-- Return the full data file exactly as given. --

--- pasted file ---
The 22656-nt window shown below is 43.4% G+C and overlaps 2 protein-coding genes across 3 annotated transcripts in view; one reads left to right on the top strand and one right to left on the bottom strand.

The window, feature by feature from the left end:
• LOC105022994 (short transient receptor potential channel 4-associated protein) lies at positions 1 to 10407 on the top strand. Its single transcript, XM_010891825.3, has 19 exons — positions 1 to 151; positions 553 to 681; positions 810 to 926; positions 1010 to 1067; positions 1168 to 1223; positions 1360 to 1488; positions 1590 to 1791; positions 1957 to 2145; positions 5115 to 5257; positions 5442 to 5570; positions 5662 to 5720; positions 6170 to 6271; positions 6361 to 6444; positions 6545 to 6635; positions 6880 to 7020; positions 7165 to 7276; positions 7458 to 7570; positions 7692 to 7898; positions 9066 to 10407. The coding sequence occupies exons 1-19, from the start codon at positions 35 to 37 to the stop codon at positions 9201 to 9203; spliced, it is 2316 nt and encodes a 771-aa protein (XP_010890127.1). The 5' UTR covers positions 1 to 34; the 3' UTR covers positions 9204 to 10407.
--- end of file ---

The 22656-nt window shown below is 43.4% G+C and overlaps 2 protein-coding genes across 3 annotated transcripts in view; one reads left to right on the top strand and one right to left on the bottom strand.

The window, feature by feature from the left end:
• LOC105022994 (short transient receptor potential channel 4-associated protein) lies at positions 1 to 10407 on the top strand. Its single transcript, XM_010891825.3, has 19 exons — positions 1 to 151; positions 553 to 681; positions 810 to 926; positions 1010 to 1067; positions 1168 to 1223; positions 1360 to 1488; positions 1590 to 1791; positions 1957 to 2145; positions 5115 to 5257; positions 5442 to 5570; positions 5662 to 5720; positions 6170 to 6271; positions 6361 to 6444; positions 6545 to 6635; positions 6880 to 7020; positions 7165 to 7276; positions 7458 to 7570; positions 7692 to 7898; positions 9066 to 10407. The coding sequence occupies exons 1-19, from the start codon at positions 35 to 37 to the stop codon at positions 9201 to 9203; spliced, it is 2316 nt and encodes a 771-aa protein (XP_010890127.1). The 5' UTR covers positions 1 to 34; the 3' UTR covers positions 9204 to 10407.